In yoga class we are taught to hold one hand on our heart and one on our belly and breathe in and out, inhale and exhale, and the longer the exale the better, as it relaxes the nervous system. I’ve been doing the breathing part ever since I was recovering from being runover by a truck and learned about the vagus nerve. I was walking by myself out at the fairgrounds about a year and a half after the accident, and had this moment of terrible pain, suddenly, that felt just like my pelvis was breaking again — and then I fell down, in fear, and thought I might faint, then I crawled to my car and drove, barely, right to Dr. Feldman’s office and told him I thought I was having a heart attack, or a blood clot or a nerve had come unplugged (you can tell I have zero medical training) and he talked me down from the panic, and had me breathe into a bag, and the scare passed, but I learned that the fear could have killed me, and that the vagas nerve connection to emotions and the body is not something to mess with.
I also learned that I can hold two opposite feelings in my brain at the same time. I can understand that I’m overeacting to a fright and be able to counter it by being very still, holding my belly and my heart, and breathing in deeply and long and most importantly, exaling even longer. That calms my vagas nervousness. It is possible to be both scared and hurt, and yet brave enough to take action to help myself. I think this is important for you to know right now. (Not that you are nearly as wiggy as I am these days, I’m sure.)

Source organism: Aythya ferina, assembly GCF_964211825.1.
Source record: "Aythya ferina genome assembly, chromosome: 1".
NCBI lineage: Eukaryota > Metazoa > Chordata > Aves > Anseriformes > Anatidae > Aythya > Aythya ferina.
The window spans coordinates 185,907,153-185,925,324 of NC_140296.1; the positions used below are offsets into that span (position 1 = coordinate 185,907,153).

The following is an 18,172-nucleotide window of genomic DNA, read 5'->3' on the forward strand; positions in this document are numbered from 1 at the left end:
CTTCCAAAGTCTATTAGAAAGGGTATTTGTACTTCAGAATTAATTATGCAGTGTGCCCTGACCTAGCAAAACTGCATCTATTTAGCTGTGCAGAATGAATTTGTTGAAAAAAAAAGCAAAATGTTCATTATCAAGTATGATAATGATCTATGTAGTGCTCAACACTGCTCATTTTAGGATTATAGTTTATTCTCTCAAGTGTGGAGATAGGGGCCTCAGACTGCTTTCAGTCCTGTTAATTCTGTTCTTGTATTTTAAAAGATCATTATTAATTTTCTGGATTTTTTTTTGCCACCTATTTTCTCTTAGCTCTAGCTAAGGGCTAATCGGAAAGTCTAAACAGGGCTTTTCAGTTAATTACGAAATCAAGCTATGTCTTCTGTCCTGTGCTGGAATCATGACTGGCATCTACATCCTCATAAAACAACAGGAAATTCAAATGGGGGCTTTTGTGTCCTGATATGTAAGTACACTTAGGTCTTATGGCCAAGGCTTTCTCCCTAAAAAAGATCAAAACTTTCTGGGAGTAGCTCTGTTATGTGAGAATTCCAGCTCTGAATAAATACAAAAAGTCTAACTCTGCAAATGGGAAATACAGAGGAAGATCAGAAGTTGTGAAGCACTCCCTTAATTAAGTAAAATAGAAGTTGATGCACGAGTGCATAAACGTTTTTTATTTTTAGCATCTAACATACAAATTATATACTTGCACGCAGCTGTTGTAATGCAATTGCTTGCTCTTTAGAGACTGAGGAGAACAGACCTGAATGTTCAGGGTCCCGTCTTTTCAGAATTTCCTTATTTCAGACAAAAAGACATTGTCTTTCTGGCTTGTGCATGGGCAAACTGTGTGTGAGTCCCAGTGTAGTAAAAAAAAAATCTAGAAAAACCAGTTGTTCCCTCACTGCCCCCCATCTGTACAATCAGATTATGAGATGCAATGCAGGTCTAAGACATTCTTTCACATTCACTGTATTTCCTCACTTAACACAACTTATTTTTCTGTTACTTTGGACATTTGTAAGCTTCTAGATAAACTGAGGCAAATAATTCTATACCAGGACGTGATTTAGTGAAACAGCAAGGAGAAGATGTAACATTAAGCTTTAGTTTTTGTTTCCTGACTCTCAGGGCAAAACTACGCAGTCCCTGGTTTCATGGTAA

It’s not like this kind of big stuff happens everyday, or even once a week. These life saving moments are few and far between (thank goodness).
What I started to tell you, is that in Zoom yoga on Sunday the intention was kindness: being kind, doing kind things, thinking kind thoughts. Great advice. Then, in Zoom church, St. Paul reminded us to “Let love be genuine; hate what is evil, hold fast to what is good; love one another with mutual affection; outdo one another in showing honor,” and what’s not to love about that? These are your marching orders.
So, there I was this morning, trying to find that same goodness and purpose, and hoping not to wake up to the news and lose it. I stayed in bed a little longer (it was really stormy with gusts so strong the house shuddered) and I placed one hand on my heart and another on my belly, breathing in those good suggestions for the day and week ahead, and then trying to have no thoughts. (This is important, apparently, to settle the mind.) To do this, I have been taught to recognize the interuption and to watch it wander off- to say so long, have a nice day, and then return to my breath.
That’s what I should do, but this is what I really do: I see that poor thought wobbling away into the storm all by itself and think, does it have enough to eat? A water bottle? (Have I drank enough water today? 1/2 my body weight in ounces. Do I really want to weigh myself? )– and speaking of hydration– does it have a rain coat? An extra, dry shirt made of materials that will still be warm when wet? A mask? Bear spray? Head lamp? (It’s so dark now) Gin?– No! It’s morning. Coffee, yes, coffee with cream and a dog walk. The rain has stopped, for now.
(Come with me, this will make you feel better about everything, I promise.)